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‘Authoritarian’ council accused in planning row

Borough Council of King's Lynn & West Norfolk, King's Court Hq, Chapel Street King's Lynn
Borough Council of King's Lynn & West Norfolk, King's Court Hq, Chapel Street King's Lynn

A “cabal” of West Norfolk councillors is deciding which planning applications should be fully debated and denying communities a say in the process, a parish council leader has claimed.

Martin Hickey, who chairs Castle Acre parish council, says a secret sifting committee has been established to determine which schemes should go to a full public debate and which should not.

Mr Hickey has called on parish authorities across the borough to unite against what he claims is “an abuse of democracy”.

He said: “This is an authoritarian and highly undemocratic move, contrary to inclusive governance.”

Until now, parish councils whose recommendation on an application contradicts that put forward by borough planning officers have automatically had the chance to make their case before a full planning committee meeting.

But Mr Hickey claims the council’s ruling cabinet, in an unminuted session and without consulting parishes, decided to set up a committee that would choose which applications went to the formal planning meeting in order to save money.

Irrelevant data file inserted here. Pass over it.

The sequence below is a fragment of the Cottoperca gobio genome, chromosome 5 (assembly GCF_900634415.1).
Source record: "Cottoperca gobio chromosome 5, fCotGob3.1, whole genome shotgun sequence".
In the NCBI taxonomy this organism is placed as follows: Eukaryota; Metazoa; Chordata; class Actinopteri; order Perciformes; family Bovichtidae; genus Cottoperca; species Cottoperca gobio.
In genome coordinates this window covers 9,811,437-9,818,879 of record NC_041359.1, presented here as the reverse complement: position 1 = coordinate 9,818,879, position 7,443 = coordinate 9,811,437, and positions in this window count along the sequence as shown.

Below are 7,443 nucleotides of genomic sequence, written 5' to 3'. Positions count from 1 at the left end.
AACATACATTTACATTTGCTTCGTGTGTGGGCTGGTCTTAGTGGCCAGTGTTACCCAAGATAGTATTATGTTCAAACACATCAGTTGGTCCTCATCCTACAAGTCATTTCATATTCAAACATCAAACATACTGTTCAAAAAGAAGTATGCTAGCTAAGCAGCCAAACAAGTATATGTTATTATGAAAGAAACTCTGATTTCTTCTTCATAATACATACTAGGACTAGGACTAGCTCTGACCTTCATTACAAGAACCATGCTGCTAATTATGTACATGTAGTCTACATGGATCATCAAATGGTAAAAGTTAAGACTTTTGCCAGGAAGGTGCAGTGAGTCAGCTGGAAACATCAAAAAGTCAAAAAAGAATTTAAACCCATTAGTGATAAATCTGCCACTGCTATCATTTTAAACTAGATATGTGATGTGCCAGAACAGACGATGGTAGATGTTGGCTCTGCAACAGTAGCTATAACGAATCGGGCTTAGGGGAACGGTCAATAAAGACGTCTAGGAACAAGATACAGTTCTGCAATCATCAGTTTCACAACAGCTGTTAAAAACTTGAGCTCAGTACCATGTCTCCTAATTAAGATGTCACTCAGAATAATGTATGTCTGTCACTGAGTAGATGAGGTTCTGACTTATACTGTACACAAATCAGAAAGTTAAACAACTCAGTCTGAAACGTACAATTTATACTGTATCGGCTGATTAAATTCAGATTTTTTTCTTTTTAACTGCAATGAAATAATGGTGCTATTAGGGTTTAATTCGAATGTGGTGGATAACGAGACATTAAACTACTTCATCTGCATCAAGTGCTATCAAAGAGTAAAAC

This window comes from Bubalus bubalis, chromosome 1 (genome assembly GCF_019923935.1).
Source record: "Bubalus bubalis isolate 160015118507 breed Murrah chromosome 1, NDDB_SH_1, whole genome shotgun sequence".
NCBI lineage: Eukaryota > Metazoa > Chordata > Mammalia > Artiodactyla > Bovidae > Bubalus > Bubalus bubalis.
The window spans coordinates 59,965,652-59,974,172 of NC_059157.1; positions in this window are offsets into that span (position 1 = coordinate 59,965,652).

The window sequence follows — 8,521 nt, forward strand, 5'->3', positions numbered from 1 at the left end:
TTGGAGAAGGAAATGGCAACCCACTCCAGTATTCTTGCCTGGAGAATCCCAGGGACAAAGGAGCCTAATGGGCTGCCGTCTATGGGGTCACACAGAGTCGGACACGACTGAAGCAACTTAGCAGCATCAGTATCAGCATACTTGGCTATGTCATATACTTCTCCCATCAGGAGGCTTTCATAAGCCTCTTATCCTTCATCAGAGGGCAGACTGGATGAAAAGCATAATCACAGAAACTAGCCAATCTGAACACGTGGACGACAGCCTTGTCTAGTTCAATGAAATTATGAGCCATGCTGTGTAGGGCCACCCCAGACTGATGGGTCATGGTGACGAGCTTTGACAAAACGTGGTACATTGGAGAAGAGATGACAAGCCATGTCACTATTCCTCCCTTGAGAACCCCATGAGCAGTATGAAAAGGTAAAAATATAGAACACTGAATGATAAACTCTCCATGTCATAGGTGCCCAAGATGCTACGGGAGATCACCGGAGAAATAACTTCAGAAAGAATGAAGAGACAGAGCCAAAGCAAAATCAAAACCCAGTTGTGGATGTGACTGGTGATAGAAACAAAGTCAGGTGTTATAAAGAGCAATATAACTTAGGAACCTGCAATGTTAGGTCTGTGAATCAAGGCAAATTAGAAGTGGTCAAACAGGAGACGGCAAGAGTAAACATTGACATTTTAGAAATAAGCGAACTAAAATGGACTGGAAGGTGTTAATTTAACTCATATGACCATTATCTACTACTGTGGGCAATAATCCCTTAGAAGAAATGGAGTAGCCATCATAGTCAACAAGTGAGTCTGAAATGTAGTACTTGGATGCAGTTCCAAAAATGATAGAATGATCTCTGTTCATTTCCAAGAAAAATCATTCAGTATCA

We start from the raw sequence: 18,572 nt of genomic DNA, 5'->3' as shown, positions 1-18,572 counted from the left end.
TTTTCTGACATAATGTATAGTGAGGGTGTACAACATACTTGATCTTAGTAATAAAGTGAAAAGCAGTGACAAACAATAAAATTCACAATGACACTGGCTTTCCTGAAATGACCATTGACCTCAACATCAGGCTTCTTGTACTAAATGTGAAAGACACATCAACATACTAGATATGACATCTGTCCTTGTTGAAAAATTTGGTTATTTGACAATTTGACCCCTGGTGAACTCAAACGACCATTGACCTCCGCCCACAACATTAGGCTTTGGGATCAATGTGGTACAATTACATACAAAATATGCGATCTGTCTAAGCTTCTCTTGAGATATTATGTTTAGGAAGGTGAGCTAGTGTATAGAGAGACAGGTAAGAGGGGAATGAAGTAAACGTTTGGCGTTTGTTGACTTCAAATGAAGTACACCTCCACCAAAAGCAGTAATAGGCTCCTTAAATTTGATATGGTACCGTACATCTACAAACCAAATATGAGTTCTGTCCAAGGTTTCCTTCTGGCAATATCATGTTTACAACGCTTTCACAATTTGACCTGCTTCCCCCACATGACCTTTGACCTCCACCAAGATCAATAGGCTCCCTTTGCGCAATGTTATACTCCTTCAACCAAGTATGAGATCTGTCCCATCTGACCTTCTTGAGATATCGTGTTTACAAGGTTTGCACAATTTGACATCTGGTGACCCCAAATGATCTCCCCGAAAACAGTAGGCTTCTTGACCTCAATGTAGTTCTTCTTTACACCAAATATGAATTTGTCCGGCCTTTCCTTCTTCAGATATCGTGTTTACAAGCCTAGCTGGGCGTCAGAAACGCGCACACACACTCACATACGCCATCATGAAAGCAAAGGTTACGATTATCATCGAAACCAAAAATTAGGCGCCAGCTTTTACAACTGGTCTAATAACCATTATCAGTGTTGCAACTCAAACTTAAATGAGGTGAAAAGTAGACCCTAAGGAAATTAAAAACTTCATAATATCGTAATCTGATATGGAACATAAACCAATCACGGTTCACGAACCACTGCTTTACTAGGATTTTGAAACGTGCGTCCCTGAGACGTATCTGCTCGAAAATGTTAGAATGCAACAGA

He said: “For those not referred, these councillors are effectively acting as judge and jury. It damages the reputation of the borough.

“I call on all parishes in West Norfolk to make their views known to both the leader of the council, and to their ward councillor, to stop this abuse of democracy going ahead.”

But Geoff Hall, executive director for planning at West Norfolk Council said that a sifting panel was necessary because of the “disproportionate” number of applications being put before the committee.

He said: “The review of the planning scheme of delegation has concluded that in order to manage the number of applications within the resources available and to the deadlines specified, a mechanism needs to be in place to ensure only those applications that really need scrutiny and challenge are sent to committee to be determined.”

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